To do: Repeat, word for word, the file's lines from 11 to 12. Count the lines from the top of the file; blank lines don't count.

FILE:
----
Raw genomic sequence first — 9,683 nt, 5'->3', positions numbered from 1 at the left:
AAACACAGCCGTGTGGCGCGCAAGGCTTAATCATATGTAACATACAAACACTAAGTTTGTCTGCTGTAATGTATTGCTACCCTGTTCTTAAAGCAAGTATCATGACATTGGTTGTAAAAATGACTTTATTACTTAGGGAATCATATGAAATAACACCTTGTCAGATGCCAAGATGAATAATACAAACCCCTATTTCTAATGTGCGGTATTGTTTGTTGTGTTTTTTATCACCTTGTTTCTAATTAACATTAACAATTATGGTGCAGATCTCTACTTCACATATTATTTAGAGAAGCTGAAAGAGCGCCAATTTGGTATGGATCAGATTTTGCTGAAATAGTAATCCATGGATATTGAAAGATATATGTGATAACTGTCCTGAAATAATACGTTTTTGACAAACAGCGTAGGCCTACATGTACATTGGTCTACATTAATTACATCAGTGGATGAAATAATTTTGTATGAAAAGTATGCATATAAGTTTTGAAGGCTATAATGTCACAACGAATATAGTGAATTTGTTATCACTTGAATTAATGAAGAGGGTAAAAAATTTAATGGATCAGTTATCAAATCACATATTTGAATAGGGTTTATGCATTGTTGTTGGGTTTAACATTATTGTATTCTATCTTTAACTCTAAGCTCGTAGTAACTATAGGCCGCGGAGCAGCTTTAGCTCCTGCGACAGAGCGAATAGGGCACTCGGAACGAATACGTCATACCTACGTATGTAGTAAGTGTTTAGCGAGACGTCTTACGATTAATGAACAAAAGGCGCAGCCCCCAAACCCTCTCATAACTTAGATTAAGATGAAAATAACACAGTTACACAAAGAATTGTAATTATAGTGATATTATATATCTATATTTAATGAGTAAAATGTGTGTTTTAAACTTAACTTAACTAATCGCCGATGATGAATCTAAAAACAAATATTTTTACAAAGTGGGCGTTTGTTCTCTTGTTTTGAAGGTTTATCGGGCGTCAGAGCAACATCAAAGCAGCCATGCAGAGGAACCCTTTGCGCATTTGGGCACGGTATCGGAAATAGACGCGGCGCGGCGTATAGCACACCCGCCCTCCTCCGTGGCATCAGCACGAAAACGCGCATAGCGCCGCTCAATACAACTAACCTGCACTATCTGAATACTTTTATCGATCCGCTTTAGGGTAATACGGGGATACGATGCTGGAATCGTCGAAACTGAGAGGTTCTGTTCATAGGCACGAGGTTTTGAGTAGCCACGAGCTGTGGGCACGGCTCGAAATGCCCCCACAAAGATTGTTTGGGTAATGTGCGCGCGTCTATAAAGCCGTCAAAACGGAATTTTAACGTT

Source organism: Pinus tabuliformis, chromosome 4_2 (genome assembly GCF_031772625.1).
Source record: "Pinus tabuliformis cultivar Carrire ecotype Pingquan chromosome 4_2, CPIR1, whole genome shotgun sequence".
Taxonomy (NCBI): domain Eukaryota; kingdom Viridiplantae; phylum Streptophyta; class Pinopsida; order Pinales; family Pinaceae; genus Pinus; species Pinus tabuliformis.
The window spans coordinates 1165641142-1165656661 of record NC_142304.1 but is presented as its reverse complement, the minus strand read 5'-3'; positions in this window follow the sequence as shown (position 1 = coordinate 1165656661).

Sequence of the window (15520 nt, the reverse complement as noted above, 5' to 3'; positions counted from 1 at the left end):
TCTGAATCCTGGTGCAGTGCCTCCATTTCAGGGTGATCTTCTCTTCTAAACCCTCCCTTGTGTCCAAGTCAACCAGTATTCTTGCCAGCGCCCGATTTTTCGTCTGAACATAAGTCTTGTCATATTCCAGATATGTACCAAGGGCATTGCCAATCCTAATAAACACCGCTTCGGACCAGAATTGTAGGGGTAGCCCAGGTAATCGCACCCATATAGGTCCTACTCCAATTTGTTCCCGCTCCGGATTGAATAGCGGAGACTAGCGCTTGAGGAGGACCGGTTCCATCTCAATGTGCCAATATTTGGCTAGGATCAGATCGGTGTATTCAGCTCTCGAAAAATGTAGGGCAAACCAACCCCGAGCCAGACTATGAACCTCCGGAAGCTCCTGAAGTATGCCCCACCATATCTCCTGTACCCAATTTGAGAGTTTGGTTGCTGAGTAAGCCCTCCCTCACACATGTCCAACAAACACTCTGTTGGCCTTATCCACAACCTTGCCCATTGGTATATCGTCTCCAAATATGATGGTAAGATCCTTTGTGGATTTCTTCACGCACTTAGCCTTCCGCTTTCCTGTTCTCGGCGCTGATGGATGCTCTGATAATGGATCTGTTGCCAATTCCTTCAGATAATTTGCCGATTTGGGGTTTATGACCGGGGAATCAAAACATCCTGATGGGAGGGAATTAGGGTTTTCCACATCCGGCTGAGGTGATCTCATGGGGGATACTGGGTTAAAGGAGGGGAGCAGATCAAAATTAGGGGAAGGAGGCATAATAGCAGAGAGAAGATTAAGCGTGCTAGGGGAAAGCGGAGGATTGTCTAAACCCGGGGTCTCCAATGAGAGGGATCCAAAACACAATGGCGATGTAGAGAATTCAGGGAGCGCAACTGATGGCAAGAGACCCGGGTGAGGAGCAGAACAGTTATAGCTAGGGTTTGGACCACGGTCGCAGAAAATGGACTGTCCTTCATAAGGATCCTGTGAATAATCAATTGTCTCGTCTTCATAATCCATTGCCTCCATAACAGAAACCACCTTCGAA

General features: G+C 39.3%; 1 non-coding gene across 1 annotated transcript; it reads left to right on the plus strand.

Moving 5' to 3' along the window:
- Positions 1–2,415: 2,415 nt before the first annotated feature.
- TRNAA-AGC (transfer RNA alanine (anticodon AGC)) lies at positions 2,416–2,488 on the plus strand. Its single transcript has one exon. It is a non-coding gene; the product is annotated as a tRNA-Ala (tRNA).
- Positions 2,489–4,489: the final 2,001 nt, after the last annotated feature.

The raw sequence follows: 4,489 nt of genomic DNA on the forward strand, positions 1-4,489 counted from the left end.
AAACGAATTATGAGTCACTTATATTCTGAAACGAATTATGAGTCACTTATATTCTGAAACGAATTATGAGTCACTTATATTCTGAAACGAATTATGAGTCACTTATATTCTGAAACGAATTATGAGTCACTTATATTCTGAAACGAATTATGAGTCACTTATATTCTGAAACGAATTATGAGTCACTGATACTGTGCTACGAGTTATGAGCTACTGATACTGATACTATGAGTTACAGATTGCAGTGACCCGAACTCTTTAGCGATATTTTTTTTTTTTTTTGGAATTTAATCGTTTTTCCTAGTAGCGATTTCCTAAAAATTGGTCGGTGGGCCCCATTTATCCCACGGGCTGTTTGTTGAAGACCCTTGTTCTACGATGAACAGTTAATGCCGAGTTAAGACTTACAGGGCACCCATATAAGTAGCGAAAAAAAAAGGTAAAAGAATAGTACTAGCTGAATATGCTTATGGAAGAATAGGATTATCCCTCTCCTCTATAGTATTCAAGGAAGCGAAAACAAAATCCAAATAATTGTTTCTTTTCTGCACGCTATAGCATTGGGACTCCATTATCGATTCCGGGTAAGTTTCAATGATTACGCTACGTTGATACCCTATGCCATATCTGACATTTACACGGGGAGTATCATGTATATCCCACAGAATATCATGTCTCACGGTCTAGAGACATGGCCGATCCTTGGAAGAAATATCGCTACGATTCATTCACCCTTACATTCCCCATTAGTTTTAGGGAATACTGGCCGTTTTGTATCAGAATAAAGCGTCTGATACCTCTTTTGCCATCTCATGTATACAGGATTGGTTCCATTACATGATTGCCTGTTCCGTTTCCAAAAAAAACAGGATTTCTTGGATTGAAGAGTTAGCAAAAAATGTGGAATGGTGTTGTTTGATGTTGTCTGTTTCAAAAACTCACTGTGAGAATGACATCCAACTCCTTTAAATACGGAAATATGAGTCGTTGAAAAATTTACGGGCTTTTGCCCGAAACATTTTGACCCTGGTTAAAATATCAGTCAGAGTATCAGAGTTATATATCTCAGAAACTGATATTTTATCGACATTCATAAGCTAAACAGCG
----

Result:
- Positions 1–2,415: 2,415 nt before the first annotated feature.
- TRNAA-AGC (transfer RNA alanine (anticodon AGC)) lies at positions 2,416–2,488 on the plus strand. Its single transcript has one exon. It is a non-coding gene; the product is annotated as a tRNA-Ala (tRNA).